Time is so precious in comedy. At most nights, I’d be lucky to get five solid minutes in front of a decent crowd (that don’t consist primarily of other comics that’s heard all your materials before). Just because a bit got laughs, by no means was the bit complete; I had to cut out the fat, make it leaner and sharper and continue to compact my routine.
By either listening to a recording of my set or asking a trusted friend for an honest feedback of a bit, I could identify bottleneck points like a verbose setup, retelling or explaining the punchline, and jokes that may be cute, but ultimately not funny. Whenver I refactor my code to eliminate repetitive code, improve the execution time, and reduce error rates, I feel the same part of my stand-up brain fire again, which I find both eerie and exciting.
Embrace the Embarrasment
There is just so much failure in comedy — especially when starting out, but it never really ends. Telling ten new jokes and two of them having any type of potential, I considered that a good night. Even jokes that worked, when I revisit them again months and years later, I couldn’t help but cringe at how bad I was.
I think both successful stand-ups and programmers need to have a certain temperament to embrace failing while always looking to grow. Too many comics get to the point where they get just good enough not to bomb, and they stay there in this mediocre lane and retell the same bits and routines for months and years on end.
Likewise, I don’t want that to be me as a programmer. I want to keep placing myself in rooms where I’m the least experienced person there, and learn by just absorbing other’s work and asking solid questions.
I will inevitably make mistakes and write code that I’ll probably be bewildered by months down the road, but that only means that I’m growing as a programmer.
Relish in Being Able to Focus on the Art, Because Pretty Soon, You won’t be Able to.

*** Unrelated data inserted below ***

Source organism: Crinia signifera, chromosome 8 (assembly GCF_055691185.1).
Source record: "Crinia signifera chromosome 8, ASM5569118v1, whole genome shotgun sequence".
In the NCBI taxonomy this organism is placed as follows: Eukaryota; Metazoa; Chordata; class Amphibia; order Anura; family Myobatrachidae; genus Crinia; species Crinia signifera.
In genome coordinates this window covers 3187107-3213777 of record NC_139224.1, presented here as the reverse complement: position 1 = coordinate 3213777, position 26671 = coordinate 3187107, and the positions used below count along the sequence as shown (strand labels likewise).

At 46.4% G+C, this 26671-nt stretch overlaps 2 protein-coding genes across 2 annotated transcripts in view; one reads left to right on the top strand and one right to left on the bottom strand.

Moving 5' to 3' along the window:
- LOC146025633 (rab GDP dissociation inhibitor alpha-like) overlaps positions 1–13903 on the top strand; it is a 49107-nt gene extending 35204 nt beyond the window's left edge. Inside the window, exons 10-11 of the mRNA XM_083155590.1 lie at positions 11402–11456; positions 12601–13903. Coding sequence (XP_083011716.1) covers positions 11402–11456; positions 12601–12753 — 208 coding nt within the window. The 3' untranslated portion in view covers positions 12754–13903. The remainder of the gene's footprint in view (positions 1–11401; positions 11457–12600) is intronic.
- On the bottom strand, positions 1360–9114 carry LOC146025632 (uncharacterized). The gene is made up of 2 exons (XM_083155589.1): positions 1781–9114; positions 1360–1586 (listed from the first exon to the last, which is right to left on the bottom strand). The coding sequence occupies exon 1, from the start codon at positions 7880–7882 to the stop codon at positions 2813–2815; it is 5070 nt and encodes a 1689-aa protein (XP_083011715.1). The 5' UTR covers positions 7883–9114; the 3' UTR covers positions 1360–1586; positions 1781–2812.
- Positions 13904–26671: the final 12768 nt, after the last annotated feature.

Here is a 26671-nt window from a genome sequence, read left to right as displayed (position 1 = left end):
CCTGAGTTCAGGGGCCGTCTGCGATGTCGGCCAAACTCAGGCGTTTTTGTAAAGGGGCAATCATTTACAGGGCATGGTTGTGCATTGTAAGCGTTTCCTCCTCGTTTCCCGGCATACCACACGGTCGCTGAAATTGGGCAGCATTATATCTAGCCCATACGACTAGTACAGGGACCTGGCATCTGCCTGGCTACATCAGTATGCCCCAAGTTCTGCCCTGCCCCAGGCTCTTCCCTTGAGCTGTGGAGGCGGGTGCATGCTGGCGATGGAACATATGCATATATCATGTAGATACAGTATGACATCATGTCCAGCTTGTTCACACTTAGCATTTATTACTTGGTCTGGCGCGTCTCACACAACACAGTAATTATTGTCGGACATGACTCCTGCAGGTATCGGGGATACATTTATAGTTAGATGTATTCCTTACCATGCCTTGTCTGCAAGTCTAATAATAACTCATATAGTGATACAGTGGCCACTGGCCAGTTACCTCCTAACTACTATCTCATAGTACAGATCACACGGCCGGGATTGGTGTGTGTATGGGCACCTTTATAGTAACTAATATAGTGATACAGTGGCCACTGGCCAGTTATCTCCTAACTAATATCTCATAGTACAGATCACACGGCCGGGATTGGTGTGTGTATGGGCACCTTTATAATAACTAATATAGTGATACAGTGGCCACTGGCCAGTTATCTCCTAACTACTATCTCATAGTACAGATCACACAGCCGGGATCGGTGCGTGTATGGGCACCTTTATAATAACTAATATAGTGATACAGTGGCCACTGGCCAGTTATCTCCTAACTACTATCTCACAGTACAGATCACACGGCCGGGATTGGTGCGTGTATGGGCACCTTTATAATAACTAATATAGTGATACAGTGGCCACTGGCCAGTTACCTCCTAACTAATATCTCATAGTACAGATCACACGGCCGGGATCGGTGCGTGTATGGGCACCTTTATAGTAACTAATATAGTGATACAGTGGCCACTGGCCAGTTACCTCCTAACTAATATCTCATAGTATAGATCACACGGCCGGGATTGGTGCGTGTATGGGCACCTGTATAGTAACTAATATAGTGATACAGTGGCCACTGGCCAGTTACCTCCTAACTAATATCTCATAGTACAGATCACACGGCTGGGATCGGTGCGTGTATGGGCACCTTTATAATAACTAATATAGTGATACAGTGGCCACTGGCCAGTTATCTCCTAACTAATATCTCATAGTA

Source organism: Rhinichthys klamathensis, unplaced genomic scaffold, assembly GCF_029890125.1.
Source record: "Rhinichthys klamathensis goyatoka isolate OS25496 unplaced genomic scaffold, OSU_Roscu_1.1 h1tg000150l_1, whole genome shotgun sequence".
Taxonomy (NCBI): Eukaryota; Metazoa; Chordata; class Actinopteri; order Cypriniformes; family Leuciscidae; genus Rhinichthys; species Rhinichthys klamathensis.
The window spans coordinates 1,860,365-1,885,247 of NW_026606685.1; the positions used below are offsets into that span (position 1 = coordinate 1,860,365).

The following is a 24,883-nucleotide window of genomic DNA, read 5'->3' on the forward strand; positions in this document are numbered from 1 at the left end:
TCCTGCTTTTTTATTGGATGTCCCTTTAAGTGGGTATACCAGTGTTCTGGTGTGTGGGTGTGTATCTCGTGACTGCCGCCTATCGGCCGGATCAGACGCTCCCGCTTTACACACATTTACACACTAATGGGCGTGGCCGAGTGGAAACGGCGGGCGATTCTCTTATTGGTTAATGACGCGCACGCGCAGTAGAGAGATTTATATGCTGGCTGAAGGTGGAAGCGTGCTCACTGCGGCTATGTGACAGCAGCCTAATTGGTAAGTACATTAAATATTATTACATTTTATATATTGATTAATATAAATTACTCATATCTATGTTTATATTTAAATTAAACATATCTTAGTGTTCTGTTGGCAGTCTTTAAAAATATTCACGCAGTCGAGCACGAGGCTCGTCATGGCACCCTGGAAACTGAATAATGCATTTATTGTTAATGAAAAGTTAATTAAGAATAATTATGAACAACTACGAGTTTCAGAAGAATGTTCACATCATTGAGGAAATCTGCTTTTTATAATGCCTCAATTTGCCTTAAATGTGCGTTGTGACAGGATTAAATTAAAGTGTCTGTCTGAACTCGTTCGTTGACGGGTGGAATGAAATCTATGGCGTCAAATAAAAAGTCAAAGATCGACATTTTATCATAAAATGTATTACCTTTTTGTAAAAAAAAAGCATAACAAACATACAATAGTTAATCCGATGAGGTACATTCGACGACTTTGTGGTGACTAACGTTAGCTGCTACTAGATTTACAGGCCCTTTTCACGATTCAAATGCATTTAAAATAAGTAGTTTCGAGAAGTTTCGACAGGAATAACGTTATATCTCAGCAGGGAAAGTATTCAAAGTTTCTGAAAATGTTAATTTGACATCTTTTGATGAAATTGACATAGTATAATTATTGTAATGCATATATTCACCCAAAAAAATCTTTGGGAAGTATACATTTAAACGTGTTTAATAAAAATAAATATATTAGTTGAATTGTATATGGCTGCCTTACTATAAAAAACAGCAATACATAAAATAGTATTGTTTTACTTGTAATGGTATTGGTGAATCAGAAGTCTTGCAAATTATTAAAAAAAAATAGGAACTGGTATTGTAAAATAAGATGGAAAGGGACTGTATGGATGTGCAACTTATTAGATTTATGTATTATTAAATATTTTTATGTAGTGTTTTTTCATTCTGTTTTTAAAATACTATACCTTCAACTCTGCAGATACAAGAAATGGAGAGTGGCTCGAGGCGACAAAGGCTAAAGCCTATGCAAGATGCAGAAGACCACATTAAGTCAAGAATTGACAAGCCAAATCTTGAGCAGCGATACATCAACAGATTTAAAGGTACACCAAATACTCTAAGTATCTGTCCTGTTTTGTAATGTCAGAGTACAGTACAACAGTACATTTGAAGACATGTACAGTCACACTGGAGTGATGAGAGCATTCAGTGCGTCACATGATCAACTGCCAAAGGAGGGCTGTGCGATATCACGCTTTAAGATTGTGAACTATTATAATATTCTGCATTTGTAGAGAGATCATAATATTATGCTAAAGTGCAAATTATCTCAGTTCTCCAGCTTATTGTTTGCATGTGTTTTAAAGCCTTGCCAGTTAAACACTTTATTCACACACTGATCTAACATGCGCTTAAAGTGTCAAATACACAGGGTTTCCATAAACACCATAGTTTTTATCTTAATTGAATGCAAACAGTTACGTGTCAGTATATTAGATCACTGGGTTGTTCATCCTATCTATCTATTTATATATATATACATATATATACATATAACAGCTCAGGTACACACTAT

In a podcast featuring Ari Shaffir, his advice for angsty comics trying to catch their big break was this (heavily-paraphrasing):
This is the best time of your life. Right now, you don’t have to worry about getting managers, negotating fees, saving jokes for specials, setting tour dates, getting sued for plagiarism, booking talk shows, etc. etc. Right now, all you have to do is just focusing on the art and just getting better.
As I’m officially a month removed from graduating from Flatiron School, the spirit of this advice rings especially true.
Over the past month, I’ve found myself busy with driving out to several Meetups, tech talks, workshops, and career fairs where I iron out my elevator pitch to be as un-robotic as possible, sending elaborately written thank you notes and cover letters to companies where I distribute out my periods and exclamation marks in a 70/30 ratio, all the while growing my online presence by reactivating Twitter and writing my first Medium post. (Yes, this one.)
With so much politics involved in getting my first break, whenever I get some peace and quiet to write actual code to build onto my portfolio, I cherish every minute of it.
Closing Thoughts and Self-Promotion